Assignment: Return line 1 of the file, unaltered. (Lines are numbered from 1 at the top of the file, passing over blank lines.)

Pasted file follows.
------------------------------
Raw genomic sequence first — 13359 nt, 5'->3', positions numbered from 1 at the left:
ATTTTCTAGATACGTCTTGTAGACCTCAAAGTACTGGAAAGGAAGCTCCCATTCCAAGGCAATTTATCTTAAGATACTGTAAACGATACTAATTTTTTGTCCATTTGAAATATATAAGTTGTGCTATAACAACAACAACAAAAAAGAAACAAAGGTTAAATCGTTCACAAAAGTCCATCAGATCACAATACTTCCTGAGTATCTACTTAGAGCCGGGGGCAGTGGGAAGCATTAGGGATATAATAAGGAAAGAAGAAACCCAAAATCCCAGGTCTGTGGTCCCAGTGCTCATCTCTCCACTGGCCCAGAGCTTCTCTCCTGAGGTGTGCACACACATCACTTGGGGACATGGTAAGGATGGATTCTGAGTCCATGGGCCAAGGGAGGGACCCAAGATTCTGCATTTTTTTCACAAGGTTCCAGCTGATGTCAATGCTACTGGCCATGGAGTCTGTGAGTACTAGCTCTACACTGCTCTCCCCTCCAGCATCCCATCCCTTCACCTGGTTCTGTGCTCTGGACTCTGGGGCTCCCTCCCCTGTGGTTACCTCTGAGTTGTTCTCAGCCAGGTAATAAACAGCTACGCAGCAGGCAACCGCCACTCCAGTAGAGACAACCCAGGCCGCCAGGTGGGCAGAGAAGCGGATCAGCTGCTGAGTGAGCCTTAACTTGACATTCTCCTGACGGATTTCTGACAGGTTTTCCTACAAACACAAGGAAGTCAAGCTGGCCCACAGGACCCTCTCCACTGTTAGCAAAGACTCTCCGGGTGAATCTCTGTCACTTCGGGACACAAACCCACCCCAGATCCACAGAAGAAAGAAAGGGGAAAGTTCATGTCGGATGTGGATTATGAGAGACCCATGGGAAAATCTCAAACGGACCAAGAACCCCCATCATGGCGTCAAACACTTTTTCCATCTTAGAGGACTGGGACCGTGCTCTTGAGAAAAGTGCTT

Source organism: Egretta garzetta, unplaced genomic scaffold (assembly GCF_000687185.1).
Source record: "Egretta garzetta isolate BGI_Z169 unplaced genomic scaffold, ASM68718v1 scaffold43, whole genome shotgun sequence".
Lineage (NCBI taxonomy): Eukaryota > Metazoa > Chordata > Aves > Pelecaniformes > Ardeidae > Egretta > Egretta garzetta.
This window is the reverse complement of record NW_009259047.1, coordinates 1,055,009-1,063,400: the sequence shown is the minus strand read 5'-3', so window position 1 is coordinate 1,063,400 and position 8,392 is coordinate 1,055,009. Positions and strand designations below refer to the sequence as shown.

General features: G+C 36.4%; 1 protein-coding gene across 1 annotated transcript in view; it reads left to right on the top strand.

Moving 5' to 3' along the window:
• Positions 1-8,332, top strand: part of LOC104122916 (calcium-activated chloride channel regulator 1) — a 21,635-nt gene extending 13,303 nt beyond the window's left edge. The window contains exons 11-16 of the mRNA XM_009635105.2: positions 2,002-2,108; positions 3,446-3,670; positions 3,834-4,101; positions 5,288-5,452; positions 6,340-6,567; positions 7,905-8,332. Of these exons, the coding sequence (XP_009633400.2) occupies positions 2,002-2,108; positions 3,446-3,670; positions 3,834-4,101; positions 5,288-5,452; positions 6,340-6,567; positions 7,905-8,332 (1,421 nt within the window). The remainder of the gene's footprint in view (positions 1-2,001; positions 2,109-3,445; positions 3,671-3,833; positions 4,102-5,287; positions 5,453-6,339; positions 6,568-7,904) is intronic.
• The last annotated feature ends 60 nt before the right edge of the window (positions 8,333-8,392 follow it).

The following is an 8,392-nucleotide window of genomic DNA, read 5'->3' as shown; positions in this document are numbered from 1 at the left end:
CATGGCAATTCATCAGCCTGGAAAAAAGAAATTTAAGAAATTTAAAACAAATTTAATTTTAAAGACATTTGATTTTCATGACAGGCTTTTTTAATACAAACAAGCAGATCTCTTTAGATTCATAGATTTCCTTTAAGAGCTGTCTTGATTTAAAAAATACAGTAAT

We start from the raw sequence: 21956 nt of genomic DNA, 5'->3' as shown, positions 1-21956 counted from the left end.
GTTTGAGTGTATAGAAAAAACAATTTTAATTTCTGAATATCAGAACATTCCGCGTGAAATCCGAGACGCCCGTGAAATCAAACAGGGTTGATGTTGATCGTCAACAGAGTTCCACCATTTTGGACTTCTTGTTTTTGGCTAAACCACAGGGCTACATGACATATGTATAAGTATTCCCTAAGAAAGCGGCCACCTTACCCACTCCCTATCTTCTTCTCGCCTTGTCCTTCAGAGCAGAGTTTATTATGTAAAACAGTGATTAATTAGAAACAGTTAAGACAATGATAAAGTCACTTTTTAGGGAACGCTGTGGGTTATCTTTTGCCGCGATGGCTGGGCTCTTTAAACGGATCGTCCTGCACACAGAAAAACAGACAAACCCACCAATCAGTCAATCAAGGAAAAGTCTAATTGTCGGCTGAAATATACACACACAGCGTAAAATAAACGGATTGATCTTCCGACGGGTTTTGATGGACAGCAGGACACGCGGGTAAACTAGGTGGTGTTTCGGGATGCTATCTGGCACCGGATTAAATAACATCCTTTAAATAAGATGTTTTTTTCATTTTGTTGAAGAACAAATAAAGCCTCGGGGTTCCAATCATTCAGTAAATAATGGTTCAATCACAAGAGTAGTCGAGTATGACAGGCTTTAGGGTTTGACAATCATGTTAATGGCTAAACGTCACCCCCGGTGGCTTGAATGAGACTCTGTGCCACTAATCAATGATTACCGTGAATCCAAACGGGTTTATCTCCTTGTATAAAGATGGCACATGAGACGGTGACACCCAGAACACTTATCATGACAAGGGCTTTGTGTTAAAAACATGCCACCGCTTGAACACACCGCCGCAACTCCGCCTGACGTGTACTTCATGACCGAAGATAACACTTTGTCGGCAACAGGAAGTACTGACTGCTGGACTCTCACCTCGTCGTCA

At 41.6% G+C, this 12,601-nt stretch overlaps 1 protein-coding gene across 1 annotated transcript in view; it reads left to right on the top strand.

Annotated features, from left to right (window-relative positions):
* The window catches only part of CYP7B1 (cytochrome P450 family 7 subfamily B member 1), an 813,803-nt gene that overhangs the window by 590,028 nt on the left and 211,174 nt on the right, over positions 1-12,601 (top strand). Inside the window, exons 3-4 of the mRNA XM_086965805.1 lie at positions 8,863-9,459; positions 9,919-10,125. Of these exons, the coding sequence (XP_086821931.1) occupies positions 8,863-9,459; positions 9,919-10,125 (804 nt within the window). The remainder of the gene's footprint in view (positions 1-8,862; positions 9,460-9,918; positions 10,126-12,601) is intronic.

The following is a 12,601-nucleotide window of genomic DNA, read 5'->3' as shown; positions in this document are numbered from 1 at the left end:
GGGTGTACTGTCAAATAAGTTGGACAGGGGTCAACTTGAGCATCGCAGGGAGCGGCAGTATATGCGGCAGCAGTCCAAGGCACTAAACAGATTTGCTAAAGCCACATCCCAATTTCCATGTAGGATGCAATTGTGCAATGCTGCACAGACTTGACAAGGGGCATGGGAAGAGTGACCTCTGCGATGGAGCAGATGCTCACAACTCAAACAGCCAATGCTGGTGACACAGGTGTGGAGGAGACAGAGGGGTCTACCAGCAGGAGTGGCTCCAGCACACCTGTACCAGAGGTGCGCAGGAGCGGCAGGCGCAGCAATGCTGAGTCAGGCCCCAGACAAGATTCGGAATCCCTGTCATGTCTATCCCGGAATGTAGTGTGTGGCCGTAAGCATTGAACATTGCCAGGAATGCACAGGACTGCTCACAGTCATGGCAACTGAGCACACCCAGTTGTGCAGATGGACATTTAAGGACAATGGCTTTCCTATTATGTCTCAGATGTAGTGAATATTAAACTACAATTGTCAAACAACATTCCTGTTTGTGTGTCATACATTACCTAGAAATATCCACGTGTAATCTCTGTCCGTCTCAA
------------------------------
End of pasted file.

Raw genomic sequence first — 13359 nt, 5'->3', positions numbered from 1 at the left: